When Aaron Barlow invited me to write this piece for Academe I had no idea what it would be unleashing. Quickly I receive several requests to republish/repost it, which included one from Valerie Strauss at the Washington Post. When this appeared, a phenomenon began that I still have trouble fully grasping. If you look you will see the Post version has almost 2700 comments, more than 3300 tweets and – believe it or not – more than 102,000 Likes on Facebook! Between the Post and Academe the piece has been resposted or linked or referenced in dozens of other places, for example, here. To date I have received via Twitter, Facebook and email over 300 direct communications, and several people have come up to me at academic events to comment upon the piece.
In general, what I have read and received has been supportive of what I wrote. I have been given examples of how some departments and schools in colleges/universities are already being evaluated by test performances of the students they teach.
There are those who say that the phenomenon of unprepared students is nothing new. That may be true, but as I have pointed out in response, what is different starting with No Child Left Behind and continued with Race to the Top is the punitive sanctions imposed on K-12 schools, an imposition that raises the stakes and thereby increases the distortions of learning.
To date I have been interviewed by half a dozen radio shows in an equal number of states. I have been asked if I am willing to appear in a documentary, something to which I tentatively agreed, although because of some health issues with my spouse might now not be possible. I have been told my words are going to be quoted in major addresses in two significant forthcoming gatherings about education.
I have been asked for advice – by parents trying to decide about schooling for their children, by those considering becoming teachers or looking for positions in educational policy, by current teachers wondering what they can do to try to push back against what they see as things destroying public education.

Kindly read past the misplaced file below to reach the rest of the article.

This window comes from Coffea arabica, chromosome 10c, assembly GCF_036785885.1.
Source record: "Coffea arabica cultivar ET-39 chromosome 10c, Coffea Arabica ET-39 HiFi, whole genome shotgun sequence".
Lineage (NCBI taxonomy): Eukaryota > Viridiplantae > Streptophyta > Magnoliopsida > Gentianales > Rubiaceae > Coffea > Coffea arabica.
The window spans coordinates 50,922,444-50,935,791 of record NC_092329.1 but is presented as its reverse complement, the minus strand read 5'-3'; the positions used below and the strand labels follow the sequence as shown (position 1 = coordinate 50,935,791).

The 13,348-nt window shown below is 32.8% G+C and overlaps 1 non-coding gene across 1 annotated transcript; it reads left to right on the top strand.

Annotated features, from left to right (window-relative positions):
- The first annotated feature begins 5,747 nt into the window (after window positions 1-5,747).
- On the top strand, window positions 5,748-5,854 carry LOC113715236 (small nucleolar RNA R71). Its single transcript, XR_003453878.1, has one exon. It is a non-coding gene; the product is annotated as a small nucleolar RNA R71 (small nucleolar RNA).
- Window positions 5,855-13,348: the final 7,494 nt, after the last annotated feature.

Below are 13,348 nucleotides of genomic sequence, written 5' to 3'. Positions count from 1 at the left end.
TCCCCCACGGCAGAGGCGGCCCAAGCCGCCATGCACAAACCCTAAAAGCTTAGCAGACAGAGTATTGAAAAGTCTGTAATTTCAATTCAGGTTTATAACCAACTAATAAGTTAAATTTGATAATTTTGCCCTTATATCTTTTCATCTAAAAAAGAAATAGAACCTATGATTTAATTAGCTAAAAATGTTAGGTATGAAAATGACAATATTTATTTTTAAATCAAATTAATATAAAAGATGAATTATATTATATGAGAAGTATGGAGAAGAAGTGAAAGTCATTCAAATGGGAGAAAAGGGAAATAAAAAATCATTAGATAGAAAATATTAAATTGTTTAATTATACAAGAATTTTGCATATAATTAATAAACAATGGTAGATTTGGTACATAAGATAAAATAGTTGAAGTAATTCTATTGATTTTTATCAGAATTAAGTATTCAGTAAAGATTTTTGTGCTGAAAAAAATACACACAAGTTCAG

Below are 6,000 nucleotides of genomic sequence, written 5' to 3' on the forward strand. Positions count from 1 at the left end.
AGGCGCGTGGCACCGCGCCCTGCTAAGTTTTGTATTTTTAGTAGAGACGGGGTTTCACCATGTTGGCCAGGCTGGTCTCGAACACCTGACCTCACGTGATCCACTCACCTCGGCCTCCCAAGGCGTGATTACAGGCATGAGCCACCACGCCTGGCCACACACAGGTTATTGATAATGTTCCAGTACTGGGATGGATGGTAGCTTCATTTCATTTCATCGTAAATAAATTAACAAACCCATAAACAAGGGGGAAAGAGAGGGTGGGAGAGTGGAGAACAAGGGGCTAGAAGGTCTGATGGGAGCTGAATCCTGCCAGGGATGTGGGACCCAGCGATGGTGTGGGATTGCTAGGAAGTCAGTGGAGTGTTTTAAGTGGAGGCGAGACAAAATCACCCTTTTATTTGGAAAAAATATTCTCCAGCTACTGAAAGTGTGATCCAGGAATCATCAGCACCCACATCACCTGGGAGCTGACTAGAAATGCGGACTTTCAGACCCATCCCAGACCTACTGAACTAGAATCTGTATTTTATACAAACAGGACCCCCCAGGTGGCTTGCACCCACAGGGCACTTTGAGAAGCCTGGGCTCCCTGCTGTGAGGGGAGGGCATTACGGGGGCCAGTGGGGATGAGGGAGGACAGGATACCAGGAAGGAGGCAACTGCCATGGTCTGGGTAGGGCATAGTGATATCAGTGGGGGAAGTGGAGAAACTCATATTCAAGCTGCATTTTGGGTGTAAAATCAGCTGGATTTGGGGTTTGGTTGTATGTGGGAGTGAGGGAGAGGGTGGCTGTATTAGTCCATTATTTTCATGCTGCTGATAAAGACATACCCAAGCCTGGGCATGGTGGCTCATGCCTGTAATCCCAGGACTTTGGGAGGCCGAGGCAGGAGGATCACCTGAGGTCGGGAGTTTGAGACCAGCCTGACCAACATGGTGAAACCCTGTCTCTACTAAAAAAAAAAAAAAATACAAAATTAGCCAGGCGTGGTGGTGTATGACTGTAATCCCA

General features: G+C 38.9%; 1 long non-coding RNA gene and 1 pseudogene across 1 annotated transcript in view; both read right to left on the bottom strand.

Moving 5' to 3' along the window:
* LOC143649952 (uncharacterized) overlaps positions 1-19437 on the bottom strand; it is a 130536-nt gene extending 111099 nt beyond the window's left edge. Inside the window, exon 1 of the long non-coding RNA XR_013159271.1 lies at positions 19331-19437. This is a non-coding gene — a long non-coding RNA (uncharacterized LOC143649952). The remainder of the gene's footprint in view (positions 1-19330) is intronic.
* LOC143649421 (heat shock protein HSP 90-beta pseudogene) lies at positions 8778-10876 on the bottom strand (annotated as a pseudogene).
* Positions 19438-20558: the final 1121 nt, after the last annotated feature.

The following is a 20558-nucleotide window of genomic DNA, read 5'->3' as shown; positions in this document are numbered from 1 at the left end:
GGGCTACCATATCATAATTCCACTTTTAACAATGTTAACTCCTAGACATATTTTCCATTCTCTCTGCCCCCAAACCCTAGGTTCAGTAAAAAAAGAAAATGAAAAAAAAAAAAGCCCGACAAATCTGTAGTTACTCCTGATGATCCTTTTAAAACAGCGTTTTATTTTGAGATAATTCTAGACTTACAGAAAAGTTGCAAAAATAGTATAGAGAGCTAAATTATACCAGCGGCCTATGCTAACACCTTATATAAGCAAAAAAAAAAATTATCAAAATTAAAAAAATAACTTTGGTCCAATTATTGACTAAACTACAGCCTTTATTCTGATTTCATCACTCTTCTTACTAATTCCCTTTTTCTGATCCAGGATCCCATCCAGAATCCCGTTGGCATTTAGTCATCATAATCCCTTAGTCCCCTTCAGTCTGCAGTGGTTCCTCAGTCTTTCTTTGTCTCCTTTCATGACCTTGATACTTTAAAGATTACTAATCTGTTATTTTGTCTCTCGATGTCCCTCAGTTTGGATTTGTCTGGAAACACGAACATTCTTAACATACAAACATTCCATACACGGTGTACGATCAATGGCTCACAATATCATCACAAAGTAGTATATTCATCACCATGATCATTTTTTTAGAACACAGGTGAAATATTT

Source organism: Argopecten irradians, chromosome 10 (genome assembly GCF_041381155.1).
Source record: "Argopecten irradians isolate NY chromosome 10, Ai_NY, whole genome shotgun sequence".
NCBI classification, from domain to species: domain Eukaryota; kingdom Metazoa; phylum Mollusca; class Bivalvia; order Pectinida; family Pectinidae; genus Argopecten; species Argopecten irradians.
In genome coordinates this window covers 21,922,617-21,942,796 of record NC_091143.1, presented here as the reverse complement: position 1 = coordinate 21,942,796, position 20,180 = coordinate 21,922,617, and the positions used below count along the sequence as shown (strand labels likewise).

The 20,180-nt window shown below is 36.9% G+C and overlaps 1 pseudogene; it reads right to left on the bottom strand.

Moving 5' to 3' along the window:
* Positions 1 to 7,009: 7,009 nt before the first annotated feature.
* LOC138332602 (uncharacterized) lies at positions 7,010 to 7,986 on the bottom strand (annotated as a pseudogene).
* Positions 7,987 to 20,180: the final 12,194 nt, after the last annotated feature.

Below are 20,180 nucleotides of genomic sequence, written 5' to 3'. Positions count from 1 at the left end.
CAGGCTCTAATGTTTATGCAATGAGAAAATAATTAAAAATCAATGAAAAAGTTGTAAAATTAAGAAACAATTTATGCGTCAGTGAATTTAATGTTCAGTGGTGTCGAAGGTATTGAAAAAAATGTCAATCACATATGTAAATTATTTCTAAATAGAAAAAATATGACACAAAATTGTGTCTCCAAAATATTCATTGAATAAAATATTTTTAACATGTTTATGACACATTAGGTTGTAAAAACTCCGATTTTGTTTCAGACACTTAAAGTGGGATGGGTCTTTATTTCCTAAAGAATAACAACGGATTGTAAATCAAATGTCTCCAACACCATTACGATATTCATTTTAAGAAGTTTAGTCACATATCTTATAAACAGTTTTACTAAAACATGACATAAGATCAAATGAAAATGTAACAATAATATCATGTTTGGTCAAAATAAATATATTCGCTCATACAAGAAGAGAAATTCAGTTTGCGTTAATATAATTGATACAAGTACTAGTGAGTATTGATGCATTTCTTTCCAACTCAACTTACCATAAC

I have tried to respond to all, although occasionally I have to politely suggest that I cannot carry on an ongoing conversation.
I am not unused to getting reactions to what I write. Aaron Barlow knew me from my visibility as teacherken at Daily Kos where over the past 9 years I have written on education and other topics and gotten a great deal of visibility. I have also in the past written for blogs at the New York Times and other publications.
But I have never had an experience of this kind of response. It is as if reading my words unlocked thousands of other people to express themselves on the relevant issues.
As a teacher, and as a writer, I have always tried to provoke into further thought and discussion. I have never had an experience quite like this.
I thank Aaron for inviting me to offer thoughts here from time to time. While I may currently be out of the classroom, things that affect learning and education and teaching still occupy a great portion of my waking hours, and i will be honored to share ideas with and learn from those who frequent this site.